In Part 2 of this series, I am going to take a look at Dan Szymborski's ZiPS projections for the 2010 New York Mets pitching staff.
[I broke down the hitters in Part 1]
First of all, let me just say that this is NOT a pretty set of projections. Unlike the hitters, who fared relatively well, the Mets pitching staff looks like an absolute wasteland. Time for Optimistic/Pessimistic/Just Right:
Francisco Rodriguez: 3.13 ERA, 72 IP, 37 bb, 88 k
I think this link tells you EVERYTHING you need to know about K-Rod. Of course, just because all of his stats have gotten worse for the last four years running doesn't necessarily mean that they will again this year -- but it's not a good sign. Simply put, there is no reason to believe that he is more likely to be 2006 K-Rod next year than a repeat of 2009 K-Rod. And 2009 K-Rod walked 5 batters per nine innings, had an ERA of 3.71, and had a WHIP of 1.31. u-g-l-y.
John Maine: 4.20 ERA, 122 IP, 57 bb, 103 k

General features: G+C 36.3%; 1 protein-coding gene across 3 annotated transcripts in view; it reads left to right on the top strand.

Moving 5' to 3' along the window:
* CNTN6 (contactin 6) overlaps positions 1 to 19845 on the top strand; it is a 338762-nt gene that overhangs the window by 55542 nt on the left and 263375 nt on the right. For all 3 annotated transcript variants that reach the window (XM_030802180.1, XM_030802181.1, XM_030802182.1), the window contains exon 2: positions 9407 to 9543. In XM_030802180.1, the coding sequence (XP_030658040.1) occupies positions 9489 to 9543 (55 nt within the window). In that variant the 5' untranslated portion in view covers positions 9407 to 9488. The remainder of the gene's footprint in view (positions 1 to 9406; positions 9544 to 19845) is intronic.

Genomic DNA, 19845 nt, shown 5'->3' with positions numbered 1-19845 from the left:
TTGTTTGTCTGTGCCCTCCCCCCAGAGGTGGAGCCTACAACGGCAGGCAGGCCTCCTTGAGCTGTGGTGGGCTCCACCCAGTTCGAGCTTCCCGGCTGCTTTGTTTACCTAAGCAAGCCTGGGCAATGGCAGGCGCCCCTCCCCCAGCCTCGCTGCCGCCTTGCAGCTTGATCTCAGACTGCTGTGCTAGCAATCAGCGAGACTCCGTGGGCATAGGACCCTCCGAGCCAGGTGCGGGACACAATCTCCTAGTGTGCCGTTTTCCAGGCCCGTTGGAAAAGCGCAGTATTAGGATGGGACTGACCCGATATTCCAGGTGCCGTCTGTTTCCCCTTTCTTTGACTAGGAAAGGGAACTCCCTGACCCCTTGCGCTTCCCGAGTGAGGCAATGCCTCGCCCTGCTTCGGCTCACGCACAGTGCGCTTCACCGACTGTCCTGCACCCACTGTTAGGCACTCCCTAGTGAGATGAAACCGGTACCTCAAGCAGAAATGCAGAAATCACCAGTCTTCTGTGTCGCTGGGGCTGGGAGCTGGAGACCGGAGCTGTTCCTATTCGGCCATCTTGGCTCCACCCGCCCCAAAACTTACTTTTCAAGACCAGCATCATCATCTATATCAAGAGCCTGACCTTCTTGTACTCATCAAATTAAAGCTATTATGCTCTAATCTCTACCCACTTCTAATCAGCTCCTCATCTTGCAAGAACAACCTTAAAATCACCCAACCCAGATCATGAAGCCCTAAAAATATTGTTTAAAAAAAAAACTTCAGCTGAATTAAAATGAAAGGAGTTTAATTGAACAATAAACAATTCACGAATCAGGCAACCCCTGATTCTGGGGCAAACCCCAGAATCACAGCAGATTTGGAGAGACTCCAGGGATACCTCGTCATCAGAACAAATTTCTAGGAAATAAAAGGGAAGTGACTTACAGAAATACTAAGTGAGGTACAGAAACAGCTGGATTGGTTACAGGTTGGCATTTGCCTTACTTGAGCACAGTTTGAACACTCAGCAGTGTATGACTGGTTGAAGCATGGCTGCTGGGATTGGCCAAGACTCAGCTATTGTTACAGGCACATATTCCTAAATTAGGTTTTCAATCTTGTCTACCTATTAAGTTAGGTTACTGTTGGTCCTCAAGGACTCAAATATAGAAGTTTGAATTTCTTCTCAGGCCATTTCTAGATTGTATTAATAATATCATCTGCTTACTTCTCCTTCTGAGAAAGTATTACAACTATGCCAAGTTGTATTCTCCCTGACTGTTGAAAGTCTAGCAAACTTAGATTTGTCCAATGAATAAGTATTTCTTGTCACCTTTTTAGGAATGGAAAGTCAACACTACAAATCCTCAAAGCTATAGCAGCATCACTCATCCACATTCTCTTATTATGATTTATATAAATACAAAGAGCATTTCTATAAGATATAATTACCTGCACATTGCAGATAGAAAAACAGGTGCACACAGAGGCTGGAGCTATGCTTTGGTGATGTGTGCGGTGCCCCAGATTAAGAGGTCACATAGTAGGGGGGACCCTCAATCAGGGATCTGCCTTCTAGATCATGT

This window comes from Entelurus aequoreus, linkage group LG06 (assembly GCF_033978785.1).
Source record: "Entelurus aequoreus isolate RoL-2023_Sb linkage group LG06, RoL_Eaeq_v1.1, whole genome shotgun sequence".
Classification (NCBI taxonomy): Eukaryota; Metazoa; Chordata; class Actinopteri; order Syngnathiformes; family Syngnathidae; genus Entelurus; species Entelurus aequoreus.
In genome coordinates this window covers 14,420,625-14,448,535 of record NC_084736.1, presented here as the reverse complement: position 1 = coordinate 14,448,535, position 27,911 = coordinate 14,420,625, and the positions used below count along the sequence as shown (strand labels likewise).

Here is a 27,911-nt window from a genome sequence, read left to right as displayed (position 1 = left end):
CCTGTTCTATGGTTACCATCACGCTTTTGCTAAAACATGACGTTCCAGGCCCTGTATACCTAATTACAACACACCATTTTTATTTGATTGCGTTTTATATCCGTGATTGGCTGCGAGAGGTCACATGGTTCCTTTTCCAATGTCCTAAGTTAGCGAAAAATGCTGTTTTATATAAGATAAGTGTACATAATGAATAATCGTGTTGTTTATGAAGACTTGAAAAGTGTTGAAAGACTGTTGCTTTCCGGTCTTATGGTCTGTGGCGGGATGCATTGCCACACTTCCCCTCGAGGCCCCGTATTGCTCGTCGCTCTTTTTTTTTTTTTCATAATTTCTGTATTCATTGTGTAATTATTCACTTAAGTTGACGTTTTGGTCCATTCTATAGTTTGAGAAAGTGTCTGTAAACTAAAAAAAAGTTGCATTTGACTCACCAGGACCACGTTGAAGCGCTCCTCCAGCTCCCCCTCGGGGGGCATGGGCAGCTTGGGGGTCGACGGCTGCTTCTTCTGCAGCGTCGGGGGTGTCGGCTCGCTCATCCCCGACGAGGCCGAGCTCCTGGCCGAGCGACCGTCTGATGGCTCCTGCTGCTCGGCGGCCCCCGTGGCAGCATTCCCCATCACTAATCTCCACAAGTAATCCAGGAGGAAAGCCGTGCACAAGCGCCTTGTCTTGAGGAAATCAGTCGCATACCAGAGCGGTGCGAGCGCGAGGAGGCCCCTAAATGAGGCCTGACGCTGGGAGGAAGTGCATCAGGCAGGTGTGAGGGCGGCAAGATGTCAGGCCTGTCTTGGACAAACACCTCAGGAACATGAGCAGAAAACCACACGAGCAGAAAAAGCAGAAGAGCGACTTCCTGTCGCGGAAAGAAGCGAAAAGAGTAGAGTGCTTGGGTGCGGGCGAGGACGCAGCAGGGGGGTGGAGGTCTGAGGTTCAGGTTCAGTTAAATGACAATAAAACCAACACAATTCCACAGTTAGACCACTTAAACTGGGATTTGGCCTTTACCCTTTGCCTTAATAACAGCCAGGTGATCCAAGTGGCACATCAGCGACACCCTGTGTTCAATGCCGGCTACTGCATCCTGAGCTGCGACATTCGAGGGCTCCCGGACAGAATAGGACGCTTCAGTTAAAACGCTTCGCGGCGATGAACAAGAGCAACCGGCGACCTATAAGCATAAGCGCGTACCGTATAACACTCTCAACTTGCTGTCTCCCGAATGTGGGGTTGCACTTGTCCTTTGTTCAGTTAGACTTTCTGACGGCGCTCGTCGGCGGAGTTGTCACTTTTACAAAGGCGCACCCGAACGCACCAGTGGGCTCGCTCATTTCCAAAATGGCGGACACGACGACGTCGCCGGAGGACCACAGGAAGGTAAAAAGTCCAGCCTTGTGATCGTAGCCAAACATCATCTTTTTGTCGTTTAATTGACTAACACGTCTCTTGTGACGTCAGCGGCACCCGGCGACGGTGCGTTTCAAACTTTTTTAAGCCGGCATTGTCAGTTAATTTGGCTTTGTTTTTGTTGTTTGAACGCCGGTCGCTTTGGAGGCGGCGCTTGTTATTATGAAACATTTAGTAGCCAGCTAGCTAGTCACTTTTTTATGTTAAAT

Before John Maine's 7 inning, 7 strikeout performance against Houston on the third to last day of the season, a line like this would have seemed like complete fantasy. Now, however, there is at least a little reason for optimism. I still think he falls short of this goal, either because of ERA or innings. I have a hard time believing that his course of action last year will help the shoulder long term.
Jennry Mejia: 4.90 ERA, 75 IP, 44 bb, 55 k
Yep, believe it. According to ZiPS, our 20-year-old pitching prospect would be our fifth best starter next year if pressed into action at the major league level (behind Santana, Maine, Niese, and Pelfrey, but AHEAD of Perez). I think this is a little much. Mejia just finished putting up a 12 ERA in the Arizona Fall League, and has yet to throw a pitch above AA, where he posted a 4.47 ERA. I think the kid has a good chance to be a stud, but I doubt he can put up an 88 ERA+ this soon.